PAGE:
A year in, the ladies of GRLSWIRL are something of local legends, partnering with area restaurants and bars like The Townhouse & Del Monte Speakeasy and The Waterfront for events or beers after group skates. GRLSWIRL held a sold-out Sadie Hawkins dance on Feb. 1 at vintage clothing shop The Honey House.
“We’re like the local baseball team,” Osinski says.
But their goals reach beyond local. There is talk of merch, development of a TV show and releasing a branded line of skateboards with Carver. Starting March 16, Sao Acai in Culver City will feature a customized GRLSWIRL protein bowl with charcoal and a dark acai base topped with berries and flowers, symbolizing a mix of masculine and feminine. And at the end of February, GRLSWIRL went global in perhaps its most ambitious philanthropic effort yet: a trip to the Mexican border to teach young women and girls living at migrant camps how
“In our movement, it’s just bringing everybody down to being human,” says Klucik. “If you have a skateboard, that’s the connection.”
To kick off the first group skate of 2019, the co-founders and their cohort circle up for Osinski to lead a stretch set to The Rolling Stones’ “Beast of Burden,” playing from a Bluetooth speaker.
Ama, a tall, striking brunette, hops on her board and starts skating in circles, joking that they should start a secret GRLSWIRL hand signal: throwing up a “shaka” and then turning it sideways like it’s a phone.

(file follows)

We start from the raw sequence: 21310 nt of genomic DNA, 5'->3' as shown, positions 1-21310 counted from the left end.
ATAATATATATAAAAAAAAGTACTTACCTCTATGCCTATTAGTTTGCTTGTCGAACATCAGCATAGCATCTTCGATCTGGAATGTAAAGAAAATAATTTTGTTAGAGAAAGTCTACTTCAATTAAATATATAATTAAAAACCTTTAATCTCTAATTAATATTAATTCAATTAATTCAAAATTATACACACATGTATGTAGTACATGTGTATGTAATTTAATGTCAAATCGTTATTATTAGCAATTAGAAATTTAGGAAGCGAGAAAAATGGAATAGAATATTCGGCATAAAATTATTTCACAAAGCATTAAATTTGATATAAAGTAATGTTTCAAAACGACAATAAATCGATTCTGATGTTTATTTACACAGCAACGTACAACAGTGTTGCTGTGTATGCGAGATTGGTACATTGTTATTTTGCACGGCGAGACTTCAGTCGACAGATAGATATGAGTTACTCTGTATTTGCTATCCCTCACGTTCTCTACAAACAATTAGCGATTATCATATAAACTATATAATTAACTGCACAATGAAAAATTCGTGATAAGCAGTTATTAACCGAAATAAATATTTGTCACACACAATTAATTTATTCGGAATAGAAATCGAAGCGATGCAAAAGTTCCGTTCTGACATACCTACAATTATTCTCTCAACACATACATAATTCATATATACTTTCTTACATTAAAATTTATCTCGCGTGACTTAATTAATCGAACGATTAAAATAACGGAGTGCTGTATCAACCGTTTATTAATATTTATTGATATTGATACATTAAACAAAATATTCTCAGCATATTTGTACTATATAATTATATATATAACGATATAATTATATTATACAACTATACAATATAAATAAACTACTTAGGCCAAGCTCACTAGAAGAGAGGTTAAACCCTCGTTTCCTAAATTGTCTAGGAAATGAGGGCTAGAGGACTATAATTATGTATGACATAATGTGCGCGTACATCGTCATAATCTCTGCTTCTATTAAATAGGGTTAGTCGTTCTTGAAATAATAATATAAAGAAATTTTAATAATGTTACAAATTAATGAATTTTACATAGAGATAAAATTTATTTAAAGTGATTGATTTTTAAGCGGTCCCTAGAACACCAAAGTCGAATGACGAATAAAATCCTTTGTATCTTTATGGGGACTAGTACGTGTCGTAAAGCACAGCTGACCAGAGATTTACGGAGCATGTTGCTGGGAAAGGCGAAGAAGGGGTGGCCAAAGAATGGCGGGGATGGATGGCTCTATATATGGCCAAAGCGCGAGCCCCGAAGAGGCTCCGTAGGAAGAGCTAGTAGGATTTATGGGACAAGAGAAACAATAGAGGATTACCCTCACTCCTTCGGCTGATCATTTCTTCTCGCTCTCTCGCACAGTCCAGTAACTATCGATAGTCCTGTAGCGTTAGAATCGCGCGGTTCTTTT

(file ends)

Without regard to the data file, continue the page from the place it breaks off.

“Who is it? It’s GRLSWIRL,” says Ama, laughing. She reminds new skaters —20 of the 30 who show up are skating with the group for the first time — to sign liability waivers. Two weeks later, around 40 skaters would turn out for the second group skate of the year.
“Pretty pretty pretty girl” Mick Jagger sings, almost tauntingly, from the speaker.
Following the group stretch, each woman grabs her board and heads down to the boardwalk. They’ll be skating to the pier and back to convene at The Townhouse afterwards to watch a live band. They hop on their boards, some in helmets and pads, others in baggy jeans and hoodies, and, almost in unison, kick-push into the night, the unmistakable whir of wheels against concrete. The future (and present) of Venice skate culture, it would appear, is undoubtedly female.
The next GRLSWIRL group skate is on Tuesday, March 12. Follow @grlswirl on Instagram or visit grlswirl.com for information about future group skates and other events.
Contact writer Audrey Cleo Yap at audreycleo.com and photographer Ashley Randall at ashleyrandall-photography.com.